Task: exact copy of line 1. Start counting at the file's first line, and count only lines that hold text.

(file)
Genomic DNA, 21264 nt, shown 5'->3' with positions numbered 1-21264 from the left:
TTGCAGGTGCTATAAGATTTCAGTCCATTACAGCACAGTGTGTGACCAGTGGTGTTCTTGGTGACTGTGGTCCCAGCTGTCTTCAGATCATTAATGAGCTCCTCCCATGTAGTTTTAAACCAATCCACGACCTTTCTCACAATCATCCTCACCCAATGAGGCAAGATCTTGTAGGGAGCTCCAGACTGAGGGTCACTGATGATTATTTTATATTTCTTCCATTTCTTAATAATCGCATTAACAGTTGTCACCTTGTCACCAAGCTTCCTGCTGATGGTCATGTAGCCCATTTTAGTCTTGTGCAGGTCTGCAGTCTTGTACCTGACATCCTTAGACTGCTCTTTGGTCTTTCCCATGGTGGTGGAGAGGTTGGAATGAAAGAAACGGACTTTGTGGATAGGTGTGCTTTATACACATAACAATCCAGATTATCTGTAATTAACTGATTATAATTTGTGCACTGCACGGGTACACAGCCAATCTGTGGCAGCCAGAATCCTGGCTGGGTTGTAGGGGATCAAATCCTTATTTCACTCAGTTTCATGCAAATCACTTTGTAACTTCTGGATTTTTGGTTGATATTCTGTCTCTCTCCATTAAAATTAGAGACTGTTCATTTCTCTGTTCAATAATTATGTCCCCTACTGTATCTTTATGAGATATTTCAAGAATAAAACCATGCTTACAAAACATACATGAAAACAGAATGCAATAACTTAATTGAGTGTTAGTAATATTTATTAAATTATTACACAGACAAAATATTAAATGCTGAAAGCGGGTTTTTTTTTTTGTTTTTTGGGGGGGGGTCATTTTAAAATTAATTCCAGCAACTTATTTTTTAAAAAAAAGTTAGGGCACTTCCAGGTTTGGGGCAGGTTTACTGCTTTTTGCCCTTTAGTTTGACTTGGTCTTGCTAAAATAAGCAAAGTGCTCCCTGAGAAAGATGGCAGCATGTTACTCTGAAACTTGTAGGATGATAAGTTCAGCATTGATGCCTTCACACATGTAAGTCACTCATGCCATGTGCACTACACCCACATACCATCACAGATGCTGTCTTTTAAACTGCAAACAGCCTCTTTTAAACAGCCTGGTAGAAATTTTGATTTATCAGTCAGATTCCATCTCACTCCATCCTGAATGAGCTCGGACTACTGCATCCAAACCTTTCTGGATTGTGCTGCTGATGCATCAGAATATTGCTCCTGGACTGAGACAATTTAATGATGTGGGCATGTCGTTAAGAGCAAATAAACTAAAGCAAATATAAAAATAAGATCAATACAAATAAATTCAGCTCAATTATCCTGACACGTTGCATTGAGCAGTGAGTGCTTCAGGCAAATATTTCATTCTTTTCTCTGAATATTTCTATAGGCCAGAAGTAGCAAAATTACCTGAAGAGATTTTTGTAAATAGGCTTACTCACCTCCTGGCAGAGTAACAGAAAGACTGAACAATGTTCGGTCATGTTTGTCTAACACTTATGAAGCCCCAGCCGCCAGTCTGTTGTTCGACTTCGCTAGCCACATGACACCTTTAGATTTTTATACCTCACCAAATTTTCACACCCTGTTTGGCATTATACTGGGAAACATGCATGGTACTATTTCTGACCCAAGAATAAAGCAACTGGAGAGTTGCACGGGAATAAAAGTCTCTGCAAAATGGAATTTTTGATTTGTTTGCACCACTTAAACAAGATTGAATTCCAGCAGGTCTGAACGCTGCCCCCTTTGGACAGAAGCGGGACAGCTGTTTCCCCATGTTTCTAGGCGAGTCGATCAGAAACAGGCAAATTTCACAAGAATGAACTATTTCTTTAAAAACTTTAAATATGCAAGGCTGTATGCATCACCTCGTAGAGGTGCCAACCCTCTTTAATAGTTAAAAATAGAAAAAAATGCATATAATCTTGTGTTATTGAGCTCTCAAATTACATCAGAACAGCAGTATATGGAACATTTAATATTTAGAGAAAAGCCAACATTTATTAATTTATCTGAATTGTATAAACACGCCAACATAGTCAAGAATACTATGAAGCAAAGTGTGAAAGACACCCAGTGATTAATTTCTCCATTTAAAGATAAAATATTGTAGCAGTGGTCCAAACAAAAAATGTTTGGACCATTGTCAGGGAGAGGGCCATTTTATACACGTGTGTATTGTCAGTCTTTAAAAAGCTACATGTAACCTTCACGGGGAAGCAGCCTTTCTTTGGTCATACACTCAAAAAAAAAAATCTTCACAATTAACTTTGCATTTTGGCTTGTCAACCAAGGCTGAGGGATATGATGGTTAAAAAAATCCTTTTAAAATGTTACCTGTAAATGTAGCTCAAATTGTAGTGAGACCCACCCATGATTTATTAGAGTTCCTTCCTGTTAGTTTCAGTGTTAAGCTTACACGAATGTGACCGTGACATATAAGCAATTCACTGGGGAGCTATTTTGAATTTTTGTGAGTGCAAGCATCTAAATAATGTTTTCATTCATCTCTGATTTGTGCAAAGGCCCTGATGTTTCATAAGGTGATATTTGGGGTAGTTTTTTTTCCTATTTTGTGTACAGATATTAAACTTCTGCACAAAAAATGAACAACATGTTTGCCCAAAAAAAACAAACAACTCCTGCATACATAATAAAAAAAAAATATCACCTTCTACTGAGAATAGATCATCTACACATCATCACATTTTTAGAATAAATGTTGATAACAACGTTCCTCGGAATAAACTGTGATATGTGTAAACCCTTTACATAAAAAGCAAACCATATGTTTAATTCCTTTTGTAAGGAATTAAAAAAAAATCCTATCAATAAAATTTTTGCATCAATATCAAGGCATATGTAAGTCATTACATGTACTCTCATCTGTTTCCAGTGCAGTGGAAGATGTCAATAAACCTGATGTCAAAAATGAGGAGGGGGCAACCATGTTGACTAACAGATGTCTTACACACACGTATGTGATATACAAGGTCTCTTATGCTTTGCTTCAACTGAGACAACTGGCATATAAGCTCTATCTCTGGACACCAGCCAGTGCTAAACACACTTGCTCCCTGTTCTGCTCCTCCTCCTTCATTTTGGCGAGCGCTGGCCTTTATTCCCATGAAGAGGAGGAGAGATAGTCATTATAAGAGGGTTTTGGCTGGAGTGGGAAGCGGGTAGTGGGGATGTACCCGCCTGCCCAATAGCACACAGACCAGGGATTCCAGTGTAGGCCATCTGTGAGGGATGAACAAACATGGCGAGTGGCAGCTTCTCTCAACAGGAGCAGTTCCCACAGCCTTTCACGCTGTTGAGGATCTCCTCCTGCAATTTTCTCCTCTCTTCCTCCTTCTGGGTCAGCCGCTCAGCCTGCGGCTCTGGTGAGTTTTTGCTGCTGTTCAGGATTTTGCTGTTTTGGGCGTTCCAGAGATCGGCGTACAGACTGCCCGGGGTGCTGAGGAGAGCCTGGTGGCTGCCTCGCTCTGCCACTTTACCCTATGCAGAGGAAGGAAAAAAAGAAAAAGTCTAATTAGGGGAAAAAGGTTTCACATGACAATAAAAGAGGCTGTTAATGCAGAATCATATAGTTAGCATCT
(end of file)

Genomic DNA, 21264 nt, shown 5'->3' with positions numbered 1-21264 from the left: